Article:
Returning to practice after a career break (yes, we're mainly talking maternity leave, here) can feel a very stressful and dispiriting experience. Not only are careers in law extremely competitive and overly-subscribed, many firms are firmly stuck in the rigid and patriarchal past and fail to offer the kind of flexible working environments that reflect the twenty-first century environment we live in – a world in which both men and women work and it is (or at least should be) perfectly possible to combine a fulfilling and financially rewarding career with a rich and involved family life.
Against this background it's not hard to understand why so many women in law feel the need to give in altogether when faced with inflexible or family unfriendly managers or, defeated, end up working in-house at commercial companies which have a more evolved and progressive approach to flexible working time.
Fortunately, it is possible for returning mothers to manage their careers effectively; however, doing so often involves going down less traditional routes, particularly those which embrace the latest legaltech offerings – those designed to created a level playing field both for the providers of legal services and those who consume them.
For example, Oratto can help lawyers from all over the country find work in their particular niche fields without the need to test the considerable resistance of traditional firms.
By having a platform from which to pick and choose work, women (and indeed men) who are attempting to return to work following an absence can do so on their own terms, ensuring that their workloads are appropriate, effectively fit in with their home lives and help them plot their career paths in both the short and the long-term.
It is empowering for any person to free themselves from the intractable-seeming position of having to make a binary decision between work and family: particularly when we all have an awareness that the world is changing and that our workplaces should be reflecting this. Given humanity's long-standing fears of robots reducing the role and individual importance of humans, we should take heart that technological innovations are contradicting this assumption by disrupting the legal market in a positive way that is actually making the process of returning to work more, rather than less, human.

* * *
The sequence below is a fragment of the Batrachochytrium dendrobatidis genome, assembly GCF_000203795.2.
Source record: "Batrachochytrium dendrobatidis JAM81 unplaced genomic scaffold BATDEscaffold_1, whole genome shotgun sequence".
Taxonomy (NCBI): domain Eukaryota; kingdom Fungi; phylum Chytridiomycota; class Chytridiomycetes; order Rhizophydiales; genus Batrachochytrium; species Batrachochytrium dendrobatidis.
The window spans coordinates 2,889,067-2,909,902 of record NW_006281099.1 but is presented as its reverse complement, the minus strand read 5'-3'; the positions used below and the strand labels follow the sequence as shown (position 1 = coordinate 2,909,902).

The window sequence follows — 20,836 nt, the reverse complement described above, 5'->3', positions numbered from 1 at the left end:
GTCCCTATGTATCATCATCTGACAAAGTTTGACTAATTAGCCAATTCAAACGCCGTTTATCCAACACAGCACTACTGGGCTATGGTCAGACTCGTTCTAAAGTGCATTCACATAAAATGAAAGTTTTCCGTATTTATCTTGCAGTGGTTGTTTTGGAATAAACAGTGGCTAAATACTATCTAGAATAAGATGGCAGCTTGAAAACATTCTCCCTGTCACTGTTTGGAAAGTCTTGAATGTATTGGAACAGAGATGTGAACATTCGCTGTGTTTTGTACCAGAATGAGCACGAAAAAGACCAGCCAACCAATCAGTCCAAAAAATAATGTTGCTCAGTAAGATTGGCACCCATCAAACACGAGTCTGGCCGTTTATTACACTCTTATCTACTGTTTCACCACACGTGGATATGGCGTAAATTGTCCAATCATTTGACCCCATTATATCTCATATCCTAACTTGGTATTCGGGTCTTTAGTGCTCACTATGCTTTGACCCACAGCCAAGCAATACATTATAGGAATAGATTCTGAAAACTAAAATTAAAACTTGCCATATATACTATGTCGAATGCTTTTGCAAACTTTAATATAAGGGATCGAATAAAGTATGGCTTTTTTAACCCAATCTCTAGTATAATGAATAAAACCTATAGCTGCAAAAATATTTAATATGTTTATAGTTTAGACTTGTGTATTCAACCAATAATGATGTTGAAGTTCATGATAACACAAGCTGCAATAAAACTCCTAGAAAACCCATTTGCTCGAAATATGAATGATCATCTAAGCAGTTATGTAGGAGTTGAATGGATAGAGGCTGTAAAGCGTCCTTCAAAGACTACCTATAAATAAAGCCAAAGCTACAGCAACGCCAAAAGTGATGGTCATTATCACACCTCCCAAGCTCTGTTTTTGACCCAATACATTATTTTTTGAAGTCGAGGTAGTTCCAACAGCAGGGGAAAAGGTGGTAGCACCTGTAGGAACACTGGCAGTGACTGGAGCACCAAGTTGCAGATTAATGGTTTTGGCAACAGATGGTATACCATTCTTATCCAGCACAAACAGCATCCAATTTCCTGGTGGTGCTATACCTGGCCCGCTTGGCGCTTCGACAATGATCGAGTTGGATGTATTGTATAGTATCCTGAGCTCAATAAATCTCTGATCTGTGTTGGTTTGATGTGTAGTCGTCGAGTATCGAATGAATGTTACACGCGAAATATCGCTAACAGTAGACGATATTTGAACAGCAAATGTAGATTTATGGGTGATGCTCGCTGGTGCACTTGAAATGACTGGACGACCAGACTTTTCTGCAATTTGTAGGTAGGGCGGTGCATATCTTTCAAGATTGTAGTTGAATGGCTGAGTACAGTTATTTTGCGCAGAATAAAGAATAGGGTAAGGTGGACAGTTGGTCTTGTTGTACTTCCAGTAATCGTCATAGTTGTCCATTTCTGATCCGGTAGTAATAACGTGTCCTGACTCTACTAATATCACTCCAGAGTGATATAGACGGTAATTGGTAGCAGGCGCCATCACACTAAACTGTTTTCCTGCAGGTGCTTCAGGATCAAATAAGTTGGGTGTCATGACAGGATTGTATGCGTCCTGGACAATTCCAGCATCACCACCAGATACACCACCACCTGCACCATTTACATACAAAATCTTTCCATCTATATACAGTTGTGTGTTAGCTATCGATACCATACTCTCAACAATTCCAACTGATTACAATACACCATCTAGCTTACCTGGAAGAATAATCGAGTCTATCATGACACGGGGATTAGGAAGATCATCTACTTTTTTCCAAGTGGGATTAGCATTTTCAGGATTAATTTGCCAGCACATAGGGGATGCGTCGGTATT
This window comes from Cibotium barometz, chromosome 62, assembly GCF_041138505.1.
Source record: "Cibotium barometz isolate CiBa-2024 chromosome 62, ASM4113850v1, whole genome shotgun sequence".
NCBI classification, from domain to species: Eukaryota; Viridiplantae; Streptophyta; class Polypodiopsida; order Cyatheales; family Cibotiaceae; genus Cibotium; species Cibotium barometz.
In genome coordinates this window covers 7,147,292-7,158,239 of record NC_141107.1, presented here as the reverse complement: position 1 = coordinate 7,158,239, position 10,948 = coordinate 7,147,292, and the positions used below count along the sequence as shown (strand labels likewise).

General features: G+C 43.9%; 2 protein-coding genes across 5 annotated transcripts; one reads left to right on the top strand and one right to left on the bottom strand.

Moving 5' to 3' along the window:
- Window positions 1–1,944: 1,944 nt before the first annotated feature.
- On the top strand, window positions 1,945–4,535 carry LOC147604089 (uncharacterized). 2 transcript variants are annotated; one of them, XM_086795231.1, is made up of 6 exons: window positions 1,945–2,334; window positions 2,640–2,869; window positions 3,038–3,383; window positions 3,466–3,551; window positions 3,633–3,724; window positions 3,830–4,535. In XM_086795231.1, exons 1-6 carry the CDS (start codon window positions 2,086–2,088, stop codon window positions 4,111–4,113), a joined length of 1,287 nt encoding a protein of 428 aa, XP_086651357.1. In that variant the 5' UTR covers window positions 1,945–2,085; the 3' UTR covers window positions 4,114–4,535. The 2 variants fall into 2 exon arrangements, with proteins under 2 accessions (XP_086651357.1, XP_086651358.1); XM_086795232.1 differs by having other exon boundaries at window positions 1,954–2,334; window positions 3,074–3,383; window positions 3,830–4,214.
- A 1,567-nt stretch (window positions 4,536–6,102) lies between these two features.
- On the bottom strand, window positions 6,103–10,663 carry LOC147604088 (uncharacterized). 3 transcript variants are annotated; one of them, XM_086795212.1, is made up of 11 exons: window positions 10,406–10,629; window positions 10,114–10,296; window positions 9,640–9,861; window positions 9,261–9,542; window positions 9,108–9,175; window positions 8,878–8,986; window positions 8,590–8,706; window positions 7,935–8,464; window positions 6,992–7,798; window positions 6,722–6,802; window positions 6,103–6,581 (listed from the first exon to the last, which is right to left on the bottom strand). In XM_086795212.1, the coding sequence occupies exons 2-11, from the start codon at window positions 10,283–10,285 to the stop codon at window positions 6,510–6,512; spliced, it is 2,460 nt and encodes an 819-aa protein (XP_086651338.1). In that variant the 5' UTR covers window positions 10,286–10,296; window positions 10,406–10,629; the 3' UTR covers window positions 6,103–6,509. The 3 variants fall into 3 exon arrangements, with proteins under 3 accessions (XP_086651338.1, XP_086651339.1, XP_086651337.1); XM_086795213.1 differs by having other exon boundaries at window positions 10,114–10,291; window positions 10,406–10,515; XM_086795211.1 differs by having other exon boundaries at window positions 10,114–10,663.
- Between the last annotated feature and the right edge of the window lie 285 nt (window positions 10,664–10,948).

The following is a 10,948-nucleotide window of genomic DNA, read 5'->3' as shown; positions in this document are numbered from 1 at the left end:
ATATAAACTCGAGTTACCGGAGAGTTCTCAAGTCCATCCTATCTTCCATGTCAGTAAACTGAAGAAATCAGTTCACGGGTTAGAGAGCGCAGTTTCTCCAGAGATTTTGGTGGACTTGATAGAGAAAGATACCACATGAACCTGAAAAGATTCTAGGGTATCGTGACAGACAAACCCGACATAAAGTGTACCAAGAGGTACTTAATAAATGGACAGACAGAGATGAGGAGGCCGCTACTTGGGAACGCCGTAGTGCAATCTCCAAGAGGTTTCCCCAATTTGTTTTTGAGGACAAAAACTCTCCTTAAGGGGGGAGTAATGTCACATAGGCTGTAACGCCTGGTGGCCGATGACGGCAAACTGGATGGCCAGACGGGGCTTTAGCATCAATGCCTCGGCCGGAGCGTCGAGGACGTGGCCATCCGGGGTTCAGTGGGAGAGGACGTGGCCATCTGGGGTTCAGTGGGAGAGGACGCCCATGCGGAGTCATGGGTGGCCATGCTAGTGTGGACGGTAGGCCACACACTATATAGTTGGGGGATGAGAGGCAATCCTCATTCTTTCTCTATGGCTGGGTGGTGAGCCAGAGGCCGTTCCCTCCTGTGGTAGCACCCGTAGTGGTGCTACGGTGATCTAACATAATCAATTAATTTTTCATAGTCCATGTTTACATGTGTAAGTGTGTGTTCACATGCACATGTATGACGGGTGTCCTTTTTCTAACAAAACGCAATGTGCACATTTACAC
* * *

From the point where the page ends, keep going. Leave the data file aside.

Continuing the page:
Part of this is about being able to establish working patterns that are organically generated by lawyers and the work they're taking on from their clients, rather than ones that are imposed by firms. This is perhaps the very definition of flexibility.
But it is not just those who have been on maternity or paternity leave who stand to benefit from the beneficial disruptions to the legal market that are presented by innovators such as Oratto.
Whether a person has taken a career hiatus to write a novel, to travel around the world, to look after a parent or partner, to engage in further study or to nurture some other aspect of personal or professional life, having a flexible and solicitor-focused work-sourcing platform makes the successful transition back into work more possible.
We need to talk about flexibility for lawyers
It is necessary too: many lawyers are simply too scared talk about the concerns. For example, the Law Society Gazette recently reported that news items related to flexible working arrangements are regularly among the most popular articles on its website. This makes it clear that although the majority of lawyers may be too shy to talk about the working lifestyle they desire they are clearly still dreaming about it.
Younger lawyers in particular are actually beginning to expect agility from their firms and those that don't provide it are likely to lose out. But, in another paradigm-shift, this manpower loss will not only be to more progressive firms but also to technologies that disrupt the firm-centric model in favour of one that puts the lawyer at the centre of the client relationship. Oratto's own research shows that this is what clients want when looking for legal services online. They are more interested in the credentials of the lawyer who is actually dealing with their case than those of the law firm they work for.
Lawyer skills, not firm prowess, now central in clients' mindsIn practice, this means that consumers want, and can find on Oratto's website, detailed information relating to individual lawyers working in the areas of specialism they require. Online profiles can provide case studies, career summaries, work and education histories and more, all so that clients can make intelligent and informed choices based purely on the individual merits of the individual Oratto lawyer. It is, in effect, a model of much greater clarity.
Under this model, with the lawyer being recruited directly and intelligently by the client, the issues and challenges presented by remote work, part-time work, school holidays, compressed hours and working day finishing times become largely irrelevant. So long as the terms and hours of the relationship work for both client and lawyer, there are no such obstacles.
Of course, such flexibilities shouldn't be beyond firms. Sure, it is harder to incorporate meaningful flexibility into larger organisations where there are complex levels of bureaucracy and interdependence, but IT and mobile access have evolved rapidly over the past several years and making signification adaptations shouldn't be overly challenging. In the meantime, we're happy to take the lead.